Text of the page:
Fortunately, a VMware vSphere deployment can help you get the cloud ball rolling.
Here are just a few things your business should consider when it comes to VMware vSphere deployment:
Learn the Terminology
Before you embark on a VMware vSphere deployment, it’s wise to get a grasp of the terminology that goes along with the technology. Although it’s similar to other common infrastructures, there are some specific terms you should be familiar with.
For example, you’ll see the terms adapter, port, link, and NIC used frequently when talking about VMware. These are simply end points for network connections.
Likewise, you’ll also see the terms trunked, bonded, teamed, and bundled ports used often. This refers to the pairing of two connections being treated as a single connection.
Additionally, IP hash is a term used to describe switching to alternate paths based on the IP addresses of the end points for more than one connection.
Similarly, a cross stack ether channel refers to a pairing of ports that can span between two LAN switches.
This is just a general introduction to terminology – more terms will pop up throughout the deployment process.
Think About Security
Security should be a top priority for your business, especially when implementing new software.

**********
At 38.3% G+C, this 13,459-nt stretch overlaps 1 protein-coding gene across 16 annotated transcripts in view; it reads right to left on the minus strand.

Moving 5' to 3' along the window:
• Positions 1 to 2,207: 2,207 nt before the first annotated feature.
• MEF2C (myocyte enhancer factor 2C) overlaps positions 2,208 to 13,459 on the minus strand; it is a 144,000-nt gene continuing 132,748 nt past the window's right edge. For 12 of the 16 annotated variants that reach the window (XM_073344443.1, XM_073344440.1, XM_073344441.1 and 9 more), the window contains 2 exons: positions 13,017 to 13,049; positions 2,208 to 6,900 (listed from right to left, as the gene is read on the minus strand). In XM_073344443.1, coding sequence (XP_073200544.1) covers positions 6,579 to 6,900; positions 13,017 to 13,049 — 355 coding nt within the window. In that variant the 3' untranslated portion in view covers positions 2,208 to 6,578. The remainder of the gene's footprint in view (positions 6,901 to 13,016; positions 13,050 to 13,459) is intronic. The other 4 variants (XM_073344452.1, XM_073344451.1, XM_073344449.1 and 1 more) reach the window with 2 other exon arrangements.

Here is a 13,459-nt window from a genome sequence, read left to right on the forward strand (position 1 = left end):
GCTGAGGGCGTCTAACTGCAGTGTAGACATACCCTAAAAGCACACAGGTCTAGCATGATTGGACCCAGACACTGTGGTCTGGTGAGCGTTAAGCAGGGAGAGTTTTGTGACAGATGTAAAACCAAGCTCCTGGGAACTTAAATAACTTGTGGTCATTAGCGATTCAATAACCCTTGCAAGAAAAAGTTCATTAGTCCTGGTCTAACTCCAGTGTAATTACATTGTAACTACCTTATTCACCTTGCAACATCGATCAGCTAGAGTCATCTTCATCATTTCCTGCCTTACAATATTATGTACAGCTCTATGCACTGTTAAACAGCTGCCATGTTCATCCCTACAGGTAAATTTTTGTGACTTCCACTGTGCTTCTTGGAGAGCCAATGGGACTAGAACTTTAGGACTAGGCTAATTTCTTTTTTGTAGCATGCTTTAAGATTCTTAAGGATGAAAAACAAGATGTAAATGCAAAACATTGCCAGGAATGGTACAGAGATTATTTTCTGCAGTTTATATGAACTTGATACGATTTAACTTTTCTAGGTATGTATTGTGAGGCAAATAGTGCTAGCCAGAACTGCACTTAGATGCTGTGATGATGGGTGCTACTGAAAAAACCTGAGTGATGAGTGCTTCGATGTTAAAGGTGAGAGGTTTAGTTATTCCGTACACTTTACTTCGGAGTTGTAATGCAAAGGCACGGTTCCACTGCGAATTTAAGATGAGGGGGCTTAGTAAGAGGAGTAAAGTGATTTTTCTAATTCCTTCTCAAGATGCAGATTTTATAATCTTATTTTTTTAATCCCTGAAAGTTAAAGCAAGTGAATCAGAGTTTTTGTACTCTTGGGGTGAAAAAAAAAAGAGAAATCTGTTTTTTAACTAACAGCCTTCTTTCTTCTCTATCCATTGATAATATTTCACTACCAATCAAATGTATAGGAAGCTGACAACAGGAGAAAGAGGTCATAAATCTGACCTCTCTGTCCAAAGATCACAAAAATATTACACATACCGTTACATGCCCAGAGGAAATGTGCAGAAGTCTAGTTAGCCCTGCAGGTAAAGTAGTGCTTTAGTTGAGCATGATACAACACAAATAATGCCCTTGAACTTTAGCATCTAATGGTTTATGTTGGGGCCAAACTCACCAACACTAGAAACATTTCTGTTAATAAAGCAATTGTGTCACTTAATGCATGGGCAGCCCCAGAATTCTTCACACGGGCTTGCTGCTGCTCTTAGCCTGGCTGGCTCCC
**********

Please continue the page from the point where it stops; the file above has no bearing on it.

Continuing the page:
As the following article looks at, along with the 4 things to consider when planning a VMware vSphere deployment is the security concerns that come about, especially in terms of server traffic.
Because storage traffic is transmitted using clear text across your LAN, it is wise to use NFS storage via trusted networks when deploying VMware vSphere.
In addition, to eliminate hacking concerns with NFS servers, it’s also wise to use a dedicated LAN, which will provide the most protection and isolation.
Think About Your Future Needs
The storage and virtualization requirements will likely change over time, which is why it’s important to consider the future needs of your business. Before deploying VMware vSphere, you should first think about resource capacities.
The virtualization that VMware provides allows your business to treat hardware and software upgrades separately, but it’s still wise to think about these upgrades in advance.
You should also consider your future business requirements in terms of network utilization, memory usage, CPU utilization, and storage. Doing so will ensure your VMware vSphere deployment is effective for years to come.
Take Advantage of the Benefits of VMware
Deploying VMware is one thing, but taking advantage of everything the vSphere has to offer is something else entirely.
To get the most out of the deployment, make sure you automate the patch and update management process by monitoring VMware performance.
Likewise, you should also protect your business data by using integrated backup with the vSphere. Integrated backup offers numerous failover and recovery features, which will help keep your applications running smoothly, even when they’re clustered.
Before you go the VMware vSphere route, make sure you take the information mentioned above into consideration.
About the Author: Adam Groff is a freelance writer and creator of content. He writes on a variety of topics including the cloud and business software.